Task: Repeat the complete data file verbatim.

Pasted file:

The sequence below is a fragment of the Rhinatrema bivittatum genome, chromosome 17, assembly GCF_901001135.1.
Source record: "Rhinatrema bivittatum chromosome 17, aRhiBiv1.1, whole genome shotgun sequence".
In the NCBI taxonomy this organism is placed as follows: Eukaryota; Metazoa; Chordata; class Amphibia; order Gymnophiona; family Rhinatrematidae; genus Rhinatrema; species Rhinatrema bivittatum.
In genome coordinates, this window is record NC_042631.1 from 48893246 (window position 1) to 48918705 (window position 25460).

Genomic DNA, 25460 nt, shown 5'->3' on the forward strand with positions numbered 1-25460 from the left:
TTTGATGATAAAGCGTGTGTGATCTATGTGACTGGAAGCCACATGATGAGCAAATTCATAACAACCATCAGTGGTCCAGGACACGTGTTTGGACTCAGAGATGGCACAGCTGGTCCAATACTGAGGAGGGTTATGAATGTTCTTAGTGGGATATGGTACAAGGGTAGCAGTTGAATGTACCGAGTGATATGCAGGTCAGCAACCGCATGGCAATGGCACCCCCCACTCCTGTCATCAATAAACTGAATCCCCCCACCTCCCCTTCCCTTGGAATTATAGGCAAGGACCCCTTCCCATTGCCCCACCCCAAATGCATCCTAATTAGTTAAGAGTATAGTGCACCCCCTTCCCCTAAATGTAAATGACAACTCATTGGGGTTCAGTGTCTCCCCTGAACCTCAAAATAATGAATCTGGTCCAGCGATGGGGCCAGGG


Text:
The sequence below is a fragment of the Rhinatrema bivittatum genome, chromosome 17, assembly GCF_901001135.1.
Source record: "Rhinatrema bivittatum chromosome 17, aRhiBiv1.1, whole genome shotgun sequence".
In the NCBI taxonomy this organism is placed as follows: Eukaryota; Metazoa; Chordata; class Amphibia; order Gymnophiona; family Rhinatrematidae; genus Rhinatrema; species Rhinatrema bivittatum.
In genome coordinates, this window is record NC_042631.1 from 48893246 (window position 1) to 48918705 (window position 25460).

Genomic DNA, 25460 nt, shown 5'->3' on the forward strand with positions numbered 1-25460 from the left:
TTTGATGATAAAGCGTGTGTGATCTATGTGACTGGAAGCCACATGATGAGCAAATTCATAACAACCATCAGTGGTCCAGGACACGTGTTTGGACTCAGAGATGGCACAGCTGGTCCAATACTGAGGAGGGTTATGAATGTTCTTAGTGGGATATGGTACAAGGGTAGCAGTTGAATGTACCGAGTGATATGCAGGTCAGCAACCGCATGGCAATGGCACCCCCCACTCCTGTCATCAATAAACTGAATCCCCCCACCTCCCCTTCCCTTGGAATTATAGGCAAGGACCCCTTCCCATTGCCCCACCCCAAATGCATCCTAATTAGTTAAGAGTATAGTGCACCCCCTTCCCCTAAATGTAAATGACAACTCATTGGGGTTCAGTGTCTCCCCTGAACCTCAAAATAATGAATCTGGTCCAGCGATGGGGCCAGGG